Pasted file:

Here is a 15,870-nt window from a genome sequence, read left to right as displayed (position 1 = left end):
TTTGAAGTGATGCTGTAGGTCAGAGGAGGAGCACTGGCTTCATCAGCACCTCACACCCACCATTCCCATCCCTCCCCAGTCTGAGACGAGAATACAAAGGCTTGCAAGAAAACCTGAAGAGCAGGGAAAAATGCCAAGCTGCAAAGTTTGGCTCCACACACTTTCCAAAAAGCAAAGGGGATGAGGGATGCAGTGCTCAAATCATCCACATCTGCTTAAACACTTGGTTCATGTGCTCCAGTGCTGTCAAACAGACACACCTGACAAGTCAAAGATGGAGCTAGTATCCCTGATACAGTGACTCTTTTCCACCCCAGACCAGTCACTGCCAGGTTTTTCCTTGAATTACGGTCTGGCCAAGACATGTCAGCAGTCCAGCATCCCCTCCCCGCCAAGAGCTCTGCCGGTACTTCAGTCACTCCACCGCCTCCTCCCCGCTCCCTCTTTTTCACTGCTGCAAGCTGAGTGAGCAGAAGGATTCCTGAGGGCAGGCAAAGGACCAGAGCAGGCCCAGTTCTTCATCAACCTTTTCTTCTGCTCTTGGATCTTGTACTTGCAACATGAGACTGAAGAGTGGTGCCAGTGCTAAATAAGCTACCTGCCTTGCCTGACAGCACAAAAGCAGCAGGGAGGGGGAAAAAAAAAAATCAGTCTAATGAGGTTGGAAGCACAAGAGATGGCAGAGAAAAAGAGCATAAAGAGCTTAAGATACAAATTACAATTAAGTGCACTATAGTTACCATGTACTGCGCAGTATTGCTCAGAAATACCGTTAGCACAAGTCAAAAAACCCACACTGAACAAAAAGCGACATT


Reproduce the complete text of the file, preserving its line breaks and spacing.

Here is a 15,870-nt window from a genome sequence, read left to right as displayed (position 1 = left end):
TTTGAAGTGATGCTGTAGGTCAGAGGAGGAGCACTGGCTTCATCAGCACCTCACACCCACCATTCCCATCCCTCCCCAGTCTGAGACGAGAATACAAAGGCTTGCAAGAAAACCTGAAGAGCAGGGAAAAATGCCAAGCTGCAAAGTTTGGCTCCACACACTTTCCAAAAAGCAAAGGGGATGAGGGATGCAGTGCTCAAATCATCCACATCTGCTTAAACACTTGGTTCATGTGCTCCAGTGCTGTCAAACAGACACACCTGACAAGTCAAAGATGGAGCTAGTATCCCTGATACAGTGACTCTTTTCCACCCCAGACCAGTCACTGCCAGGTTTTTCCTTGAATTACGGTCTGGCCAAGACATGTCAGCAGTCCAGCATCCCCTCCCCGCCAAGAGCTCTGCCGGTACTTCAGTCACTCCACCGCCTCCTCCCCGCTCCCTCTTTTTCACTGCTGCAAGCTGAGTGAGCAGAAGGATTCCTGAGGGCAGGCAAAGGACCAGAGCAGGCCCAGTTCTTCATCAACCTTTTCTTCTGCTCTTGGATCTTGTACTTGCAACATGAGACTGAAGAGTGGTGCCAGTGCTAAATAAGCTACCTGCCTTGCCTGACAGCACAAAAGCAGCAGGGAGGGGGAAAAAAAAAAATCAGTCTAATGAGGTTGGAAGCACAAGAGATGGCAGAGAAAAAGAGCATAAAGAGCTTAAGATACAAATTACAATTAAGTGCACTATAGTTACCATGTACTGCGCAGTATTGCTCAGAAATACCGTTAGCACAAGTCAAAAAACCCACACTGAACAAAAAGCGACATT